By Patrick Nachtigall
Editor’s Note: Patrick Nachtigall is Sharon’s son-in-law. Patrick and Jamie Nachtigall are the Global Strategy regional coordinators for Europe and the Middle East. Scroll to the bottom of the page for memorial service arrangements and memorial gifts. This tribute appeared originally on three-worlds.com.
The longer I live, the more I think life boils down to two things: strength of character and love.
We lost our mom suddenly and unexpectedly this past week, and more than anyone I have ever met, Sharon Skaggs exemplified these two things. Her strong character meant that she was exactly who you thought she was and who she said she was. There was no disparity between the public Sharon and the private Sharon. The kind, graceful, gracious, smiling Sharon that you saw in public was exactly who she was behind closed doors. And as far as love is concerned, she had no enemies and showed love to all equally, regardless of their status. Sharon, unlike most of us, was who she needed to be every day in the exact same way.
Although she was a baby-boomer, born in 1947, she was really more like someone from the Greatest Generation. She shunned showiness, she cared not for material things, she prized loyalty and consistency, and she didn’t know “rock” from “roll.” She missed Woodstock, but she was born on a different farm in South Dakota to very godly Germanic farmers who believed in hard work, godliness, and keeping true to your word. There was no bragging or pursuing success for personal gain; it was all about serving others and doing it with a smile.
Sharon’s smile may be the thing most remembered about her. She was always smiling to everyone equally. It was a big, beautiful smile, which her daughter Jamie inherited. The above picture (taken by Keli Oldham on Sharon’s last trip to Egypt) is perhaps one of the only photos you can find where she was not smiling. She never complained about anything, including the loss of her husband to cancer in 1993, and she was always an optimist. That optimism would serve her well working with troubled youth in Washington State at a ranch and as a missionary for ten years in Cairo, Egypt, enduring the chaos of the Sadat assassination in 1981 and many other trials that would come her family’s way. She raised two children, Byron and Jamie, to have the highest moral integrity, and she blessed people across the five continents that she traveled and worked in throughout her life.
She was an administrative genius. She was great with numbers and excellent at administration—especially dealing with complicated, detailed issues. These skills helped her rise in the Church of God mission agency to the highest levels, where she worked until she retired. Sharon had a wealth of knowledge on extremely complicated matters having to do with the international work of the Church of God. There were complicated histories, numerous policies, the challenges of dealing with different governments and red tape, and, yes, an infinite amount of church politics to navigate. In addition to that, there were lots of numbers and accounts to master and difficult people to work with. The reality of all of that was hidden behind the warm smile and the unflappable external demeanor. The amount of knowledge regarding the Church of God’s international efforts that has now disappeared along with Sharon is staggering. It is lost knowledge, and it is not replaceable. She knew THAT much! One of the most knowledgeable people on the subject of the International Church of God just passed away, and she was so humble that some never realized she was anything more than an administrator.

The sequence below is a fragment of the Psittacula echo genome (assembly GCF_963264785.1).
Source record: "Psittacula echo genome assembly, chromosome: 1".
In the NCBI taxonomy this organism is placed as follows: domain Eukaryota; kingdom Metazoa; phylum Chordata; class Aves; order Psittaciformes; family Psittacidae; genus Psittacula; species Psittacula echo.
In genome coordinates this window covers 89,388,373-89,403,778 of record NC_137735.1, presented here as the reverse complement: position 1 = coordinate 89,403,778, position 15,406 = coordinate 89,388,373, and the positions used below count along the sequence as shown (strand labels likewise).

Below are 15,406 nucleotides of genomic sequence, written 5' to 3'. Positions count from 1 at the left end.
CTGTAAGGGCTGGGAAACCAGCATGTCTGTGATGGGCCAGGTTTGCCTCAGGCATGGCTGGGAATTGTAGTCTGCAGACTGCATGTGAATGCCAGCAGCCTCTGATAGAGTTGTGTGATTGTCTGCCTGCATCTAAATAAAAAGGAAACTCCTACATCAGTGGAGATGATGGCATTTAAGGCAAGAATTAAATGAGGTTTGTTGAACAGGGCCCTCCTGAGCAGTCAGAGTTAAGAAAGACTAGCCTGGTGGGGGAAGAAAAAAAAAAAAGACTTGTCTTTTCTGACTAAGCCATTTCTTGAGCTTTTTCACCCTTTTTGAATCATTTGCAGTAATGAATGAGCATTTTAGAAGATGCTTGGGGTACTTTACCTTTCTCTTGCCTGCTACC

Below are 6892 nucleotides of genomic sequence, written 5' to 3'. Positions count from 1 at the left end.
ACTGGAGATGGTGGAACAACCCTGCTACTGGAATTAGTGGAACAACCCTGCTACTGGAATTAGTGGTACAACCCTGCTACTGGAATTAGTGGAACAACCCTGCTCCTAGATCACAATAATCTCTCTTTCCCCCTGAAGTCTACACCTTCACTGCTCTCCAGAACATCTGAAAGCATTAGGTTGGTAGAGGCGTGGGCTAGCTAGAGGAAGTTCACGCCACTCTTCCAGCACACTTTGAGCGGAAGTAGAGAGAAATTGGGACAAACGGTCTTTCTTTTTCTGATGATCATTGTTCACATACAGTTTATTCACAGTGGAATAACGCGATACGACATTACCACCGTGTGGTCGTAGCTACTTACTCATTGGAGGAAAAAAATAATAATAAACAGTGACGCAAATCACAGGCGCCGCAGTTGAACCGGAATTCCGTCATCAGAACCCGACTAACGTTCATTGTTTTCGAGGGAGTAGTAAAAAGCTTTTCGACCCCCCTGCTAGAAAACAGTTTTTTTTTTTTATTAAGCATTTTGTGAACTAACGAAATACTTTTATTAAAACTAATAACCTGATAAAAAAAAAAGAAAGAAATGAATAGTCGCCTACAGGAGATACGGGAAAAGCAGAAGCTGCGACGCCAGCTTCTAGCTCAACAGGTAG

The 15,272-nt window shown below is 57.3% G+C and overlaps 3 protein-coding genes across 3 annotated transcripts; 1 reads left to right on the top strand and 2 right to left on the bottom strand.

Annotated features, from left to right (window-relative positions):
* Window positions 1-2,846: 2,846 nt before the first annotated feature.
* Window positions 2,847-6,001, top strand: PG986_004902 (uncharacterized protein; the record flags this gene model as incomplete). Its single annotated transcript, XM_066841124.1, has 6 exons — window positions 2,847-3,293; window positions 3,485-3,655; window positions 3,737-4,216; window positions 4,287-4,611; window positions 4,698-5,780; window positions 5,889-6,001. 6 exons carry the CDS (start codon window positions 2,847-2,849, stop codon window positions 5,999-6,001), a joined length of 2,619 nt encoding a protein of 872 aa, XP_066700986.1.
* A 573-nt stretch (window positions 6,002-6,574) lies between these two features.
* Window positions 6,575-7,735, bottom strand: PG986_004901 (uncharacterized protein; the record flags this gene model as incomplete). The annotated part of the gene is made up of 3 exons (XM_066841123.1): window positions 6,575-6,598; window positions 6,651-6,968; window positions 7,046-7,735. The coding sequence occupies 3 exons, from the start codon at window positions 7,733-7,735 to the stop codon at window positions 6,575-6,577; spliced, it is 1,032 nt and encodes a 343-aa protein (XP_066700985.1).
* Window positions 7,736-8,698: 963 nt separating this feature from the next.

I honestly do not believe the mission agency would still exist if it were not for Sharon Skaggs. There were years upon years in which she put in infinitely long work days, beginning at 5:00 AM and leaving at midnight. For years, she was the first to arrive and the last to leave the office. We worried that she was literally working herself to death. We had to beg her to slow down for fear of losing her. The stress was extremely intense, in what is already a stressful job. Very few people knew about all she endured and the amount of time and effort she made to keep things running in difficult times. It was often a very thankless job, but she never expressed bitterness or sought recognition. When she was finally honored upon her retirement, she had to be tricked into it and was surprised to find both Jamie and Byron there to celebrate her decades of hard work. How much did those years of extreme stress age her body, I now wonder? And how many said, “Thanks?”
Perhaps it’s a moot point, because Sharon could never take a compliment. Like her parents, you did what you had to do, and you didn’t seek recognition. But she certainly could give compliments. From troubled youth to hurting widows, to everyone in between—Sharon was a smile, a friend, a nonjudgmental comforter. She was drawn to service, even in retirement. At Children of Promise, she was an administrative miracle worker—as always. She loved to volunteer at the Park Place Church of God food pantry and, having just moved back to the Pacific Northwest, she was already getting put on mission committees and finding places to help others. She couldn’t sit still. She had to help others and be useful.
Fortunately, she made some key international trips in her recent years. We were able to spend two holidays with her: one in Ireland and one in the Greek isles. Both times, she loved being able to sit back and let us do all the planning and work. She deserved it. Little did we know that this would be our last time with her on holiday. She also was able to see Byron and his family in Egypt as well as visit her dearest friends in Cairo. Once again, who knew that it was a farewell?